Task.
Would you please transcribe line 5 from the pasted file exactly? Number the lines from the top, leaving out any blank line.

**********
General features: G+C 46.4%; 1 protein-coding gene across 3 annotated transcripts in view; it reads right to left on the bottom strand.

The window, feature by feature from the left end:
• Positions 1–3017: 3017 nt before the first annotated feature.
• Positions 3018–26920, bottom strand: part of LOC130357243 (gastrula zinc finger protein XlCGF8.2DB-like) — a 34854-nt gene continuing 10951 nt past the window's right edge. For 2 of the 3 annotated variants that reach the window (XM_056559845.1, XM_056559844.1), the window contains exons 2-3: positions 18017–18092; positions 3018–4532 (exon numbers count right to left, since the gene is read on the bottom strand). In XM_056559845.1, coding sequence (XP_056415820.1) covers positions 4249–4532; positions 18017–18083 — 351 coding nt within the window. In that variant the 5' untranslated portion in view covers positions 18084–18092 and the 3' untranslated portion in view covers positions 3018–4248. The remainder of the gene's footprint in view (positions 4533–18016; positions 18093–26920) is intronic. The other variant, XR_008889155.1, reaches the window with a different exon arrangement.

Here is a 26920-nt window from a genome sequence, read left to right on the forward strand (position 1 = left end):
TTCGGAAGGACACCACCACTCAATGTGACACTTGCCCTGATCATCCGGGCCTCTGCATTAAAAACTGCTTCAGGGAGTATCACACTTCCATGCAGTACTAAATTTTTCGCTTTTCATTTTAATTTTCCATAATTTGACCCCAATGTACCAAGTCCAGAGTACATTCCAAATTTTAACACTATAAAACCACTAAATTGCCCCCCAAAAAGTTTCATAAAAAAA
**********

Here is a 26920-nt window from a genome sequence, read left to right on the forward strand (position 1 = left end):